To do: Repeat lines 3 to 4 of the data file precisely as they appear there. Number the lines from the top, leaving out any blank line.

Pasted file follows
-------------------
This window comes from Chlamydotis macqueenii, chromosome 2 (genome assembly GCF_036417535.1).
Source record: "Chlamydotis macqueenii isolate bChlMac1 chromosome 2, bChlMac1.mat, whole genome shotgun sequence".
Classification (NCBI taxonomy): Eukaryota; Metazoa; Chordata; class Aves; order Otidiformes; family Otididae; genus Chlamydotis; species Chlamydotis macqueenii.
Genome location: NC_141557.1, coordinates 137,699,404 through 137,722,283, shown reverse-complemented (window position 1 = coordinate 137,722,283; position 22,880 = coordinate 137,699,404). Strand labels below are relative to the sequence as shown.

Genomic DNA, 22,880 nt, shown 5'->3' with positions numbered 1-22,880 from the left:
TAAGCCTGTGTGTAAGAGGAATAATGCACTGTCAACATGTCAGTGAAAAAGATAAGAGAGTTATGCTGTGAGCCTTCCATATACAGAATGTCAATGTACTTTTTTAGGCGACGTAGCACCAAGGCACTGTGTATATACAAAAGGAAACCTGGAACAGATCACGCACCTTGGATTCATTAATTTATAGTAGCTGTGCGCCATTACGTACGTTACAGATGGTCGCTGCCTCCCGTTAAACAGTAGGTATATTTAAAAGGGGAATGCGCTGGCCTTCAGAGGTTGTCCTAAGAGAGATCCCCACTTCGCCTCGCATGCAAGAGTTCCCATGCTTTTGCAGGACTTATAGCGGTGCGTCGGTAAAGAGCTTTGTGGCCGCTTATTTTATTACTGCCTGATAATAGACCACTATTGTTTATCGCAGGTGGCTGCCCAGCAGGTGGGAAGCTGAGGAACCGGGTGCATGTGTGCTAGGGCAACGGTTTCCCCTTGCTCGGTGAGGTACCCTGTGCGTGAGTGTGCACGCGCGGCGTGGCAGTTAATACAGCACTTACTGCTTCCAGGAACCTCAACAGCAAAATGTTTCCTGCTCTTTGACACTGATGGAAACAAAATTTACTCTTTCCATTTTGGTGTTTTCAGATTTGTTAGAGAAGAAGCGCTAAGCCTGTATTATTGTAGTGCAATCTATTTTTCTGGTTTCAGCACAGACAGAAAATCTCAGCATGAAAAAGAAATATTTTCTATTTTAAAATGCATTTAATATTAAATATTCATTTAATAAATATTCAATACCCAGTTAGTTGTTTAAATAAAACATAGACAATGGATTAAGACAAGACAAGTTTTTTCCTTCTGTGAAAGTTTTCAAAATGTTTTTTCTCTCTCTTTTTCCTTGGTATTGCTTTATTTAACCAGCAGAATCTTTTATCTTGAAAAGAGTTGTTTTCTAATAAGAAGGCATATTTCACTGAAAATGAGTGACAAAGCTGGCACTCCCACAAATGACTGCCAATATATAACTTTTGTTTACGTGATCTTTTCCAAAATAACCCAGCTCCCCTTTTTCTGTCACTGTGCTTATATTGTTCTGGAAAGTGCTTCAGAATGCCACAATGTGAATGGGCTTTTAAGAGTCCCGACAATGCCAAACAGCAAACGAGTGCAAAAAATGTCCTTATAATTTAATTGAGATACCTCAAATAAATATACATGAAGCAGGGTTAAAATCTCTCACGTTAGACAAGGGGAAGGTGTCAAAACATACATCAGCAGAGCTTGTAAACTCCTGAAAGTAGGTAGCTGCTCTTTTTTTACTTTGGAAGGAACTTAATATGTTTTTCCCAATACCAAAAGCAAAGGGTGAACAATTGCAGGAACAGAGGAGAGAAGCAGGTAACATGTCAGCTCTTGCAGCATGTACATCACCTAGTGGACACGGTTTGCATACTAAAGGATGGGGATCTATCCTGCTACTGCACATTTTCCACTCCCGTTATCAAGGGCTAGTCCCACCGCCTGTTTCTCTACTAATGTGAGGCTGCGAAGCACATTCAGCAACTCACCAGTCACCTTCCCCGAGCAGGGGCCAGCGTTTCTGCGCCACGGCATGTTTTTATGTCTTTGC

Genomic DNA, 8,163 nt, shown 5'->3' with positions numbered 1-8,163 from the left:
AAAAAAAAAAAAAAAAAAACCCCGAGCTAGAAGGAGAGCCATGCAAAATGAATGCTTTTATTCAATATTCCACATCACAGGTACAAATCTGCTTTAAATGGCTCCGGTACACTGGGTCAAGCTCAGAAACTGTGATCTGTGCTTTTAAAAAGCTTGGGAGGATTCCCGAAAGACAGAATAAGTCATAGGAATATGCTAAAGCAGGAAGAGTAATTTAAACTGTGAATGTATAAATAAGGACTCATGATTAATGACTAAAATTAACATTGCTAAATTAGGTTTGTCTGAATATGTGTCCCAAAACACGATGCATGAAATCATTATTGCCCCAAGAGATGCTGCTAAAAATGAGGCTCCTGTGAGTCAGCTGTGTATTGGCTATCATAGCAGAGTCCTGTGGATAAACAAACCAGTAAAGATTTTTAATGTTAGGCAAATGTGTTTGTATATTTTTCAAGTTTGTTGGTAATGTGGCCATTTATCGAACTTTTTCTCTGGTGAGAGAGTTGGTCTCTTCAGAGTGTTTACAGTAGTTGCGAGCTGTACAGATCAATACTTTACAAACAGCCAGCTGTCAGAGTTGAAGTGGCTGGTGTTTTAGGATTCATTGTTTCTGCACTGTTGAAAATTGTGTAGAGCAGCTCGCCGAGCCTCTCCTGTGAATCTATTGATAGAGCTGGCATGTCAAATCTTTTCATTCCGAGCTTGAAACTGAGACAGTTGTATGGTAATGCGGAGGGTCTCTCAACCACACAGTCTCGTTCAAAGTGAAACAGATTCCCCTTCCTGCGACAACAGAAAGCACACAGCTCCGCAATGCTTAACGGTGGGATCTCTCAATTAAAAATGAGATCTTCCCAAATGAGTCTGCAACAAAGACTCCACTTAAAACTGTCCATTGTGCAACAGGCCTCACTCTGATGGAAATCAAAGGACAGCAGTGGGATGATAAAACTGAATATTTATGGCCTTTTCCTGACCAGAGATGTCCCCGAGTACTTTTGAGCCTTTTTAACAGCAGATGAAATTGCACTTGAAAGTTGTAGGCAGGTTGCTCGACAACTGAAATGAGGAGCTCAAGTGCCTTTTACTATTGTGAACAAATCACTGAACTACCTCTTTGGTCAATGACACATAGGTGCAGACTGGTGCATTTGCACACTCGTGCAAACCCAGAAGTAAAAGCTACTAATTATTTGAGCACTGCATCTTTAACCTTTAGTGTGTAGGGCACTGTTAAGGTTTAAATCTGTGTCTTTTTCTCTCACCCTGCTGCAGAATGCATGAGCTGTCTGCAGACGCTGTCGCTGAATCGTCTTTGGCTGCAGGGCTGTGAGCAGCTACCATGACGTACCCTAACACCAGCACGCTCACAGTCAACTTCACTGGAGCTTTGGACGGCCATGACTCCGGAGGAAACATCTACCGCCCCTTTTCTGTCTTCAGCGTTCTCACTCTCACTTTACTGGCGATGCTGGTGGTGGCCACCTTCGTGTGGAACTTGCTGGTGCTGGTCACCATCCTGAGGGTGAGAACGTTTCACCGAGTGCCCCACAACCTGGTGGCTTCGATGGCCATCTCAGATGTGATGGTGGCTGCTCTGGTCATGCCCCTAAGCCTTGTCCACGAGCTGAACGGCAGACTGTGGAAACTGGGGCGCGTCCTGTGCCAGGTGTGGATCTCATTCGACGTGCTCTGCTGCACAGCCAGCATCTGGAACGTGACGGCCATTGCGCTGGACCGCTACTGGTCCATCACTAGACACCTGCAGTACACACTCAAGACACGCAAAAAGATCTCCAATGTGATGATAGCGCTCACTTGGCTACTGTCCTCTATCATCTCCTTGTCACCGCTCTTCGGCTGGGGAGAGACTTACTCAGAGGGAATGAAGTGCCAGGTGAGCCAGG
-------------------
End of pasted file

Classification (NCBI taxonomy): Eukaryota; Metazoa; Chordata; class Aves; order Otidiformes; family Otididae; genus Chlamydotis; species Chlamydotis macqueenii.
Genome location: NC_141557.1, coordinates 137,699,404 through 137,722,283, shown reverse-complemented (window position 1 = coordinate 137,722,283; position 22,880 = coordinate 137,699,404). Strand labels below are relative to the sequence as shown.